ILO's Network on Future of Work

It is vital that the future of work debates should be based on the indepth research and analysis available around the globe. The Future of Work Network as a global knowledge centre aims to share information with and learn from other leading thinkers and their work on the future of work and thus help the constituents of the ILO shape a more inclusive, fair and greener world of work.

Network research and analysis

  1. Report

    The zombie robot argument lurches on

    By Lawrence Mishel and Josh Bivens, from the Economic Policy Institute

    Recently launched report finds there is no evidence that automation leads to joblessness or inequality

  1. Working paper

    Digital Start-Ups in the Global South: Embeddedness, Digitality and Peripherality in Latin America

    By Richard Heeks, University of Manchester

    There is debate about the extent to which digital activity is embedded or disembedded from various aspects of its context including place, institutions and networks. This paper analyses this issue while providing an interview- and observation-based research study of digital start-ups in the four largest Latin American economies.

  2. Article

    Robots, Universal Basic Income, and the Welfare State

    By Rick McGahey, Institute for New Economic Thinking

    Evidence thus far questions the assumption that robotics are eliminating jobs. Author Rick McGahey says the universal basic income debate should focus on the long-term weakening of labor’s bargaining power

Network members

  1. Bortz, Pablo. Universidad Nacional de San Martín.

  2. David Blustein. Boston College.

  3. Calvão, Filipe. The Graduate Institute of International and Development Studies

  4. Chang, Jiyeun. Korea Labor Institute.

  5. Chicha, Marie-Thérèse. Université de Montréal.

  6. Dewan, Sabina. Just Jobs Network

  7. Drahokoupil, Jan. European Trade Union Institute (ETUI)

  8. Duval, Romain. International Monetary Fund.

  9. Foden, David. Eurofound.

  10. Gahan, Peter. Centre for Workplace Leadership, University of Melbourne

  11. Ghosh, Jayati. Centre for Economic Studies and Planning, School of Social Sciences, Jawaharlal Nehru University, New Delhi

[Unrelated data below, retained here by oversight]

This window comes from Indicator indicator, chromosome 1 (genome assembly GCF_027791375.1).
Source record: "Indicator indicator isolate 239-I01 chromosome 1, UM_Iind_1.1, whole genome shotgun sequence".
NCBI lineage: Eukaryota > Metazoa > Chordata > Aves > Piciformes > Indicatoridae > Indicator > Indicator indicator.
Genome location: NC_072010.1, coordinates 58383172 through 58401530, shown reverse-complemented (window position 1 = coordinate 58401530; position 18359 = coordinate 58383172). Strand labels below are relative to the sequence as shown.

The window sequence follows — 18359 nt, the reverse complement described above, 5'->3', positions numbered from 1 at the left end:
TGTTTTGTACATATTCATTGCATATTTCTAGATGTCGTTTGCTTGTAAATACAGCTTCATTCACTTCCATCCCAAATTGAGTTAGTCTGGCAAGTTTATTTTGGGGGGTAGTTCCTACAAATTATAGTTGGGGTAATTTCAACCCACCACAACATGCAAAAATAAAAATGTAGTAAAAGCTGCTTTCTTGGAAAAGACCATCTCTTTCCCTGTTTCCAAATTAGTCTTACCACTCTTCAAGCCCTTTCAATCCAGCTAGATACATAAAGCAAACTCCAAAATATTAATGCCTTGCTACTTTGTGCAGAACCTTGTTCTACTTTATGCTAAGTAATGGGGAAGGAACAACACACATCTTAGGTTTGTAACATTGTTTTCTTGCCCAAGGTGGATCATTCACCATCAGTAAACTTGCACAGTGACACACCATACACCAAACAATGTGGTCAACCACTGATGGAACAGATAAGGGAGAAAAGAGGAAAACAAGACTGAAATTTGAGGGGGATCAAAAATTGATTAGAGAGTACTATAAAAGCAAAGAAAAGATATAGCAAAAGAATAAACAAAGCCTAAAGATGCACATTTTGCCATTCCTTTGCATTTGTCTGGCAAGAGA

12. Heeks, Richard. University of ManchesterDevelopment Implications of Digital Economies (DIODE) Strategic Research Network

  13. Jackson, Tim. University of Surrey , Centre for the Understanding of Sustainable Prosperity

  14. Lee, Keun. Soeul National University

  15. Manning, Alan. London School of Economics

  16. Masdonati, Jonas. University of Lausanne.

  17. McGahey, Rick. Institute for New Economic Thinking

  18. Mundlak, Guy. Tel Aviv University

  19. Pais, Ivana. Università Cattolica del Sacro Cuore

  20. Pardi, Tommaso. ENS Cachan, GERPISA

  21. Robalino, David. World Bank Group

  22. Sall, Ebrima. Council for Development of Social Science Research in South Africa

  23. Sen, Gita. Ramalingaswami Centre on Equity & Social Determinants of Health, Public Health Foundation of India

  24. Sholkamy, Hania. Social Research Centre, American University in Cairo

  25. Supiot, Alain. Collège de France, Paris

  26. Sugeno, Kazuo. Japan Institute for Labour Policy .

  27. Suzuki, Akira. Ohara Institute for Social Research, Hosei University.

  28. Stewart, James. Institute for Science, Technology and Innovation, Edinburgh Living Lab, University of Edinburgh. 

  29. Tijdens, Kea. Amsterdam Institute for Advanced Labour studies (AIAS), University of Amsterdam

  30. Tsikata, Dzodzi. Institute of Statistical, Social and Economic Research (ISSER), University of Ghana

  31. Webster, Edward. Society, Work and Development Institute (SWOP), University of Witwatersrand

  32. Yeldan, Erinç. Bilkent University

  33. Zotova, Elena. Analytical Center for the Gov. of the Russian Federation